What happens to our brains when we seek revenge? Here’s why revenge might actually leave you feeling worse, rather than better.
The Complicated Psychology Of Revenge
“A few years ago a group of Swiss researchers scanned the brains of people who had been wronged during an economic exchange game. These people had trusted their partners to split a pot of money with them, only to find that the partners had chosen to keep the loot for themselves. The researchers then gave the people a chance to punish their greedy partners, and for a full minute, as the victims contemplated revenge, the activity in their brains was recorded.”
Make No Mistake, Revenge is (Bitter) Sweet
“Deep, dark and sometimes overwhelming, the human compulsion to seek revenge is a complex emotion that science has found incredibly hard to explain. Despite popular consensus that “revenge is sweet,” years of experimental research have suggested otherwise, finding that revenge is seldom as satisfying as we anticipate and often leaves the avenger less happy in the long run.”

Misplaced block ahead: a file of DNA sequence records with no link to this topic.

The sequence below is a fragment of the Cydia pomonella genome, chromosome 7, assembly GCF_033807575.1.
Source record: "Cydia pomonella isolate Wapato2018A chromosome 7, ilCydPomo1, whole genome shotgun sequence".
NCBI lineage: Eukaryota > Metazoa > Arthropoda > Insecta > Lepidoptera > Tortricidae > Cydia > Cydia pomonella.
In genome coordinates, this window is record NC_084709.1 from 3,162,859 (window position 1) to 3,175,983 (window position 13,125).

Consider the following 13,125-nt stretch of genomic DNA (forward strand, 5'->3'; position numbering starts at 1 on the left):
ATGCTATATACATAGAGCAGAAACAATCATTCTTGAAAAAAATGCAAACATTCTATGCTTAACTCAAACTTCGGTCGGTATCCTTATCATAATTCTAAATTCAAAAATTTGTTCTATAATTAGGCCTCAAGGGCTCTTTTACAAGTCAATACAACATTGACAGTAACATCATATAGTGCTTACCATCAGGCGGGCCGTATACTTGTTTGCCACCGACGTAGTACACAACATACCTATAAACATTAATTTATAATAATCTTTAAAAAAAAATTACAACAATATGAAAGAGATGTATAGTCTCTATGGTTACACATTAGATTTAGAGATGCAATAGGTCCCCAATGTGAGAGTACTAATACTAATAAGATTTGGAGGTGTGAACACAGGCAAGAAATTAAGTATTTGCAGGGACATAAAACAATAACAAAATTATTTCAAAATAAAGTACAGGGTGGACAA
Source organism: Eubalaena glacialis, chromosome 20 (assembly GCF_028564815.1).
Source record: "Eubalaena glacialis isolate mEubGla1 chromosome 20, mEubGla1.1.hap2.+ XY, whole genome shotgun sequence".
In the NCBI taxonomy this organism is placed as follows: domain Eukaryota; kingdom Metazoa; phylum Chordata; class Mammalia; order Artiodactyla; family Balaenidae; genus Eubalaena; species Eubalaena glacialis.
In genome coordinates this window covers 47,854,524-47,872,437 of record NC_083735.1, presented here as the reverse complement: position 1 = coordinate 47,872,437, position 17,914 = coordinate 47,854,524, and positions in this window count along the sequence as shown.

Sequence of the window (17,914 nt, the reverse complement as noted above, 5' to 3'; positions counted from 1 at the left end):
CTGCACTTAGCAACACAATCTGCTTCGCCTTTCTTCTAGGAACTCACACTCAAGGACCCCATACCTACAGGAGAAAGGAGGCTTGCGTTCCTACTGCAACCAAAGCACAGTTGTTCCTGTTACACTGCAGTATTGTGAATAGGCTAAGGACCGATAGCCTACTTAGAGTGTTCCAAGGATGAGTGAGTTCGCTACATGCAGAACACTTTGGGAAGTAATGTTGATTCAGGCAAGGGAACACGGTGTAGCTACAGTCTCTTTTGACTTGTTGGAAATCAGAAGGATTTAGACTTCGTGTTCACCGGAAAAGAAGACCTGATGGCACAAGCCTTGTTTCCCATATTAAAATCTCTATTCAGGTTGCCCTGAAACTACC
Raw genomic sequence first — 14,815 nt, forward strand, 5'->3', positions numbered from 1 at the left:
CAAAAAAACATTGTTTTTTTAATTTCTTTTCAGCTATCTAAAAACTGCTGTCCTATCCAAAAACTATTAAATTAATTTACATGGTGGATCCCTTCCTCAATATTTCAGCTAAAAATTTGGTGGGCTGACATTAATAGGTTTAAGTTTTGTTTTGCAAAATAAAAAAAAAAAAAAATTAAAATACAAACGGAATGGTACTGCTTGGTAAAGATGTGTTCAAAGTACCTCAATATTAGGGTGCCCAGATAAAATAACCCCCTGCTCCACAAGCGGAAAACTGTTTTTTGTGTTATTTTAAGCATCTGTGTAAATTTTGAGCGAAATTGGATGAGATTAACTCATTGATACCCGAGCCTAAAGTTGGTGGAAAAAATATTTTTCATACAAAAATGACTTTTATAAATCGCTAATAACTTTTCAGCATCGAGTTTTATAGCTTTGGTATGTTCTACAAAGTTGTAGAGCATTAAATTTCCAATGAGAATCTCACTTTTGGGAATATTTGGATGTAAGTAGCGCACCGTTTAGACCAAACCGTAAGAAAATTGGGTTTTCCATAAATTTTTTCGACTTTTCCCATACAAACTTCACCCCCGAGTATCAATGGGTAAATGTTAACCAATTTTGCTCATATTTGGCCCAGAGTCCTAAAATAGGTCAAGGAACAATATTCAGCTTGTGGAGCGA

The Paradoxical Consequences Of Revenge
“People expect to reap hedonic rewards when they punish an offender, but in at least some instances, revenge has hedonic consequences that are precisely opposite to those that people expect. Three studies showed that: (a) one reason for this is that people who punish continue to ruminate about the offender, whereas those who do not punish “move on” and think less about the offender, and; (b) people fail to appreciate the different affective consequences of witnessing and instigating punishment.”
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